Lower back pain

Lower back pain is not usually a serious condition but can cause a great deal of discomfort.

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BSc in Health Studies, Dip.Nut
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Earle talks about: Lower back pain

An introduction to lower back pain

The lower back (or lumbar region) is a very important part of the body. It provides structural support, protection of organs and also helps us achieve the wide range of movement we are used to.

Lower back pain is a common problem and is the most frequent form of back pain. It is estimated that up to 80% of people experience pain in the lower back at some point in their lives.

In most cases, pain is mild and the condition is not serious, rectifying itself within a few days. However, for some, lower back pain can be a chronic problem affecting quality of life.

What causes lower back pain?

The cause of lower back pain is often very difficult to identify and arises as a result of a variety of factors.

Soft tissue damage - most often, pain is caused by a disruption to the normal functioning of muscles, ligaments, cartilage or any of the other tissues in the lower back. Sometimes this is mild and simply known as back strain. Medically, this is referred to as non-specific lower back pain as there is no clear identifiable cause. Although not a serious problem, it may still result in very considerable discomfort and limitation of movement. It is likely that this type of lower back pain will heal itself within a few days to weeks.

Nerve damage - in other cases, pain may be caused by disruption or pressure to nerves in the back. This is referred to as nerve root pain or sciatica and occurs when one of the spinal nerves gets irritated, pressed upon or ‘trapped’, giving rise to the term ‘trapped nerve’. Pressure on the nerve root not only leads to pain. It can also cause more alarming symptoms such as numbness or pins and needles in the buttock and legs.

Lifestyle factors – various lifestyle factors can contribute to lower back pain. These may be simple and obvious, or more complicated, but in all cases can have a significant impact. Factors which a doctor may consider include:

Other causes – There are some rarer causes of back pain, most of which are serious medical conditions. After eliminating all other causes of back pain, your doctor will consider these. Examples include arthritis, infections, bone disorders and cancer.

What are the symptoms of lower back pain?

The main symptom of lower back pain is an ache, tension, stiffness, muscle tightness or cramp in the lower back which interferes with everyday activities. For many, symptoms will appear and resolve within a short time with the help of painkillers or exercise. However, lower back pain can also give rise to symptoms such as:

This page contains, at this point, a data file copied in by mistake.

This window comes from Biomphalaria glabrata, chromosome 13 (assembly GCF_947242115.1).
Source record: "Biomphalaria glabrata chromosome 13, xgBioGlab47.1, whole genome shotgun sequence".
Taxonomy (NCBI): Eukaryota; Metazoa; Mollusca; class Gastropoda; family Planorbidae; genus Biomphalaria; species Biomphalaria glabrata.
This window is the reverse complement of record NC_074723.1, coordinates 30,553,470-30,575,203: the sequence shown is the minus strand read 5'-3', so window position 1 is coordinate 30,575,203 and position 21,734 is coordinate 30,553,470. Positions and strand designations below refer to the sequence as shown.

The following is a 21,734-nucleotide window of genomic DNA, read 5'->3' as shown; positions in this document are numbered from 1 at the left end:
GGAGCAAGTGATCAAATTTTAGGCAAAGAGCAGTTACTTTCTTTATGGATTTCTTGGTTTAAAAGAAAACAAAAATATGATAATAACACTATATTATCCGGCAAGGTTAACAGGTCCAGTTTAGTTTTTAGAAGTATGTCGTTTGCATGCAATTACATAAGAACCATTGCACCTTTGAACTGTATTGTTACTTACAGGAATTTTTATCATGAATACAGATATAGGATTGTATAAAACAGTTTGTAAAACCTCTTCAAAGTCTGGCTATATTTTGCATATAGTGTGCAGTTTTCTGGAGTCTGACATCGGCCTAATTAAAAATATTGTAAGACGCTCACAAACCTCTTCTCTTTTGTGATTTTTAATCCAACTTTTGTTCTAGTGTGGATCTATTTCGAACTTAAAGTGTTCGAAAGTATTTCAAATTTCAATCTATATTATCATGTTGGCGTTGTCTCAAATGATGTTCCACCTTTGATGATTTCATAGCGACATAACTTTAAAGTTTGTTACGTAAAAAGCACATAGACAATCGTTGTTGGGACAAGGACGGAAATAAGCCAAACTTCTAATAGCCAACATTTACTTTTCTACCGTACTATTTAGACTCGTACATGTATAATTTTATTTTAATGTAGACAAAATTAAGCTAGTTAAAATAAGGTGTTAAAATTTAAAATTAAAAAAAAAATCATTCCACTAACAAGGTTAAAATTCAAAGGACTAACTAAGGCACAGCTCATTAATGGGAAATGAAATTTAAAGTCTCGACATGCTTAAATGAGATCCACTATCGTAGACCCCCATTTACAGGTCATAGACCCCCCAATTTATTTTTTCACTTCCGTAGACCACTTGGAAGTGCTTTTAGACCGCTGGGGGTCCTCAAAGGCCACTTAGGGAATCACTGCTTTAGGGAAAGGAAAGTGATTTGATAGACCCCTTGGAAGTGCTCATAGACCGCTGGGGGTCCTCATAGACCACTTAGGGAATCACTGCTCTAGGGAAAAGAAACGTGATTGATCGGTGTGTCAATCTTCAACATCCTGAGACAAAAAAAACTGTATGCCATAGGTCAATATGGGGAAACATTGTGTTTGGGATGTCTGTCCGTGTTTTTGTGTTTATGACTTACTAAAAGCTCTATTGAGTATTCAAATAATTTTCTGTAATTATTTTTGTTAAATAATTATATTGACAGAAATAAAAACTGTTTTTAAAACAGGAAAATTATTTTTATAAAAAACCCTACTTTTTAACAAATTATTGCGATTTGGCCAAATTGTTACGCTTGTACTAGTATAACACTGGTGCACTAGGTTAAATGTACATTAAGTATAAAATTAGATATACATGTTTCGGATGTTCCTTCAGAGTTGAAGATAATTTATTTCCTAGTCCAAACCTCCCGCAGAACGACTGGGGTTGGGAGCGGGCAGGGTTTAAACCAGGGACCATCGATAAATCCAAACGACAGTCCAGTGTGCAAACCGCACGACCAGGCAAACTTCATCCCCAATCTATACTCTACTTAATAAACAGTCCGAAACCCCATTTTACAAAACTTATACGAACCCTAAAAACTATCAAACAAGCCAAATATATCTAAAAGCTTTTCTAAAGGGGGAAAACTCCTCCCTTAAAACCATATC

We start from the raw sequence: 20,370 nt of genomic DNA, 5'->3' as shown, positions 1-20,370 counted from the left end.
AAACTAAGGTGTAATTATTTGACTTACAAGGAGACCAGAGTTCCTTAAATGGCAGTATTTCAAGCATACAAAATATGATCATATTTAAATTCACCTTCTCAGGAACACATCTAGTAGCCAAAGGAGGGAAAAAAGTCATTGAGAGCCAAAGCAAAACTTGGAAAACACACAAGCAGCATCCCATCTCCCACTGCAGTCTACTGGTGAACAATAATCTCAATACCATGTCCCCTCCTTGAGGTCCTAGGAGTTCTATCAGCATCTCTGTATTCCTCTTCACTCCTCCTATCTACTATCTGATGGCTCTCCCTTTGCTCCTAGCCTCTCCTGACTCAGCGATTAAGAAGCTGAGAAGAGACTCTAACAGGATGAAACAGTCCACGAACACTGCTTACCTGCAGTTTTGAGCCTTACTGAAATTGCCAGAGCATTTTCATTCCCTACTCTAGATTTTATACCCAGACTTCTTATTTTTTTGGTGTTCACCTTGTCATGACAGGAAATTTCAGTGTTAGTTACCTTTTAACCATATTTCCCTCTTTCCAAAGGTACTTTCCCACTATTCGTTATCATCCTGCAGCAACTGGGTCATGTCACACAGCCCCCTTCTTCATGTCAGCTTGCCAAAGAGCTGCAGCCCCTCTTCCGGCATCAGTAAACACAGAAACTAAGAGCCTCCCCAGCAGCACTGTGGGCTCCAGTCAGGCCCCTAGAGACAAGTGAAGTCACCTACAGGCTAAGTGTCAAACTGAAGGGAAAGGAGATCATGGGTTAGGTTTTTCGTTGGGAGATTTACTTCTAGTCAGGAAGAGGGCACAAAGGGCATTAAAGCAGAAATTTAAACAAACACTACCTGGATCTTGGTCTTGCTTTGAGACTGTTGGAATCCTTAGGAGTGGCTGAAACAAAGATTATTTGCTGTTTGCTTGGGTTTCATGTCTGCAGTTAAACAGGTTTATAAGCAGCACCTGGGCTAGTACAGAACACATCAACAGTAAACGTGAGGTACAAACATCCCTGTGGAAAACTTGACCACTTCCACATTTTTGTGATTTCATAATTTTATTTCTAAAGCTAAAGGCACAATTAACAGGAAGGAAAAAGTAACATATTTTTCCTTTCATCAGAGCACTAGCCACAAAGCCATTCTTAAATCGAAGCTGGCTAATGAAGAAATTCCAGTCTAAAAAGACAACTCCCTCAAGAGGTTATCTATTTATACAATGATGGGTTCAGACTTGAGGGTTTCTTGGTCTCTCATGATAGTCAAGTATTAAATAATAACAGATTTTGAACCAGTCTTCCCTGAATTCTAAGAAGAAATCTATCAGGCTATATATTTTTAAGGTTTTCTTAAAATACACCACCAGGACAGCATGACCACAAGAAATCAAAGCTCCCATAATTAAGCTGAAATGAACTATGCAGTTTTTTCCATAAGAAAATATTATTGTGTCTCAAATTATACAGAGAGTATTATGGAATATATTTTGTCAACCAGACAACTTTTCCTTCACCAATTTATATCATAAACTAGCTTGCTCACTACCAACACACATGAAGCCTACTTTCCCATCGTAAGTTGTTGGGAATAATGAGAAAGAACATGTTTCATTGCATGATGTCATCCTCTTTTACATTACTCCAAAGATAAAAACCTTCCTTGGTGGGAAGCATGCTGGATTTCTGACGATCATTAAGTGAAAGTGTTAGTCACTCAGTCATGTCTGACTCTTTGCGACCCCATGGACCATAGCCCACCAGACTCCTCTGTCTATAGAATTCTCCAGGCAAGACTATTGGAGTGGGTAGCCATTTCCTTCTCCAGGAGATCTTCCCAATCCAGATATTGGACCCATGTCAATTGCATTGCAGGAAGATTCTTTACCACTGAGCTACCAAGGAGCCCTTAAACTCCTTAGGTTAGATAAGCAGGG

• pain radiating down the front, side and back of the legs
  • pain increasing with activity
  • headaches
  • anxiety

If you experience these symptoms and they lead to a significant interference with your lifestyle, you should seek professional advice. Furthermore, you should also seek the advice of your doctor if you experience lower back pain along with the following symptoms:

  • numbing and weakness in the legs
  • fever
  • swelling or inflammation
  • depression
  • incontinence 
  • blood in urine

Left or right side?

Many people experience lower back pain, only on one side. Most often this is because you have stretched the muscle or ligaments on one side of the body but not the other. This type of situation arises from sitting incorrectly, carrying or stretching with one hand and not the other, or sleeping in an awkward position.

However, there are medical conditions which may result in pain being in one side of your back and not the other. For example, appendicitis will cause pain in the lower right side and not the left, although the pain is most commonly at the front of the lower abdomen. If you are suffering from kidney problems, gall stones or a slipped disc, you may experience back pain on one side of your body.

Treatment of lower back pain

There is a range of treatments available for lower back pain, although often it is important to understand the cause of the problem before an effective solution can be found. Treatments come in different forms:

  • Conventional medicines – these are medicines available over-the-counter from your pharmacist or on prescription from your doctor. Most often these will include pain-killers, muscle relaxants or anti-inflammatories.
  • Home remedies – there is a range of measures which you are able to employ at home, such as taking regular gentle exercise like walking, swimming or back exercises. It is often important to improve your posture, and if you are overweight, a weight loss programme may also help.
  • Herbal remedies – many people find that herbal remedies are effective, either by themselves or along with other medication. Arnica gel can be applied externally to the painful area and helps with inflammation and pain. Devil’s Claw is effective for general joint pain and is taken internally.
  • Complementary medicines – this can be used alongside other types of medication or on their own. It covers a range of practices and techniques such as acupuncture and chiropractic treatment.

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What's being asked

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